EDMORE, Mich. — For almost a full year, COVID-19 has forced us to cope with has seemed like being in an alternate reality. A man from Edmore, Michigan, who recently lost his wife and lives in isolation, has found than pens filled with pigeons are what helps bring him peace from the pandemic.
When James Solak was 12 years old, he recalls sitting on the porch of his Detroit home and seeing a pigeon swoop from the sky down to about 6-feet off the ground, collide with a car antenna and fall to the ground.
"After the bird hit the antenna, it spun around several times," said Solak, 79. "I saw the pigeon craw underneath the car."
Solak says he ran over to the car, reached under it, gently grabbed the bird and brought it home.
"I tried to take care of it, but it suddenly found strength to break free from my hands and fly away," Solak said.
Ever since that moment, Solak says he's been fascinated with pigeons.
"They're athletes," he said. "I am amazed at what they can do, how much they can stand, the endurance they have and what hardships they go through."
Solak knows a thing or two about hardships as well. Life hasn't been the same since he lost his wife of nearly 30 years, Margaret, who passed away in 2014.
Isolation suddenly became his daily grind.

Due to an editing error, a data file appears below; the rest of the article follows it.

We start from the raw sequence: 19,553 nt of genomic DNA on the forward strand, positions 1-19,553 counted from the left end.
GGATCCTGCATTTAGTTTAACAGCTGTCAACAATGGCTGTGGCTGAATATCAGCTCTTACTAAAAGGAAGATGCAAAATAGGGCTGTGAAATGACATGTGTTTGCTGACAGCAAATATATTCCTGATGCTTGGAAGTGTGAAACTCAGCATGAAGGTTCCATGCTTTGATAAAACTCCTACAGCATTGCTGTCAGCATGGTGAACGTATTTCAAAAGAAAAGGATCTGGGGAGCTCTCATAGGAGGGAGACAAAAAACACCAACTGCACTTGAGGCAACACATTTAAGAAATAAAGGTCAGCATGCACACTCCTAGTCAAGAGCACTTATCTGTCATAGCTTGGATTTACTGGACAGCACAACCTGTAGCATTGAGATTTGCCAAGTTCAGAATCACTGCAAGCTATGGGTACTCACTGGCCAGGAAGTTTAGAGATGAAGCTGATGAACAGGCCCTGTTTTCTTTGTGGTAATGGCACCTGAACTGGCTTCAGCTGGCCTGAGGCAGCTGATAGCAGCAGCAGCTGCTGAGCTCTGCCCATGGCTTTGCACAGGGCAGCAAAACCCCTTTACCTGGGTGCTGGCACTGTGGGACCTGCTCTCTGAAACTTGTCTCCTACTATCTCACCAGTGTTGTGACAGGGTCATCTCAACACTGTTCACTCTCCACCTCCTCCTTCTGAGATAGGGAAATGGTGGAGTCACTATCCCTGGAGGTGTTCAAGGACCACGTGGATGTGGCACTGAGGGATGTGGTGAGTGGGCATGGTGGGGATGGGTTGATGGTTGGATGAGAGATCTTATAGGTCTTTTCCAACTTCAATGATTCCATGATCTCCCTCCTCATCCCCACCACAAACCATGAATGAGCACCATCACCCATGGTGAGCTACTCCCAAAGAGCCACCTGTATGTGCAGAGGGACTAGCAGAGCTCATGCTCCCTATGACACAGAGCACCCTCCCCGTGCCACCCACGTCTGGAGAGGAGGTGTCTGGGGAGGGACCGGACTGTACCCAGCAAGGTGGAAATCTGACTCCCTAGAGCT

When COVID-19 hit Michigan in March, 2020, the silence Solak was living in got much louder.
"It's been a struggle being alone," added Solak. "I don't move like I used to."
What motivates him every day live inside the three wooden structures that dot his backyard. They're pens filled with homing pigeons.
"I have 102 pigeons," Solak said, with a smile. "I raise them up from babies, train them and take care of them."
Every morning, with his dogs Jedah and Susie flanking him, Solak ventures back to the pens to check on and feed his feathery friends.
"It's their resilience that amazes me," he said. "I've had pigeons that flew home with broken legs; I'd put a splint on it and in ten days, the bird was healed.
"I've also had pigeons come home with huge cuts on their bodies from being attacked by hawks."
Solak says the best trained homing pigeons can fly home from 500 miles away in one day.
"I like to let them out to get some exercise," said Solak.
He opens the hatch on the pen, goes inside, and the pigeons take off in one giant flock.
"I always let them out when they're hungry," Solak said. "The only way you can train pigeons is through hunger."
Solak sits on the small, wooden bench near one of the pens, looks toward the heavens and takes in the air show.
"They fly around in circles for 15 to 30 minutes," said Solak. "When they get tired, then come back, land and go inside the pens."
Once the flock starts flying lower and lower, Solak starts to whistle, letting the birds know that dinner is next.
Once every bird is back, Solak enters the pen and provides them with fresh food and water.
"It's exciting and enjoyable to me," said Solak.
Jim Solak is also a member of the Grand Rapids Racing Pigeon Club, and uses many of his pigeons to compete. He says he'd like to see more people become interested in pigeons, and is welcoming anybody with questions to reach out to him directly.
Jim Solak can be contacted via email: firstname.lastname@example.org
Man uses pigeons to cope with pandemic
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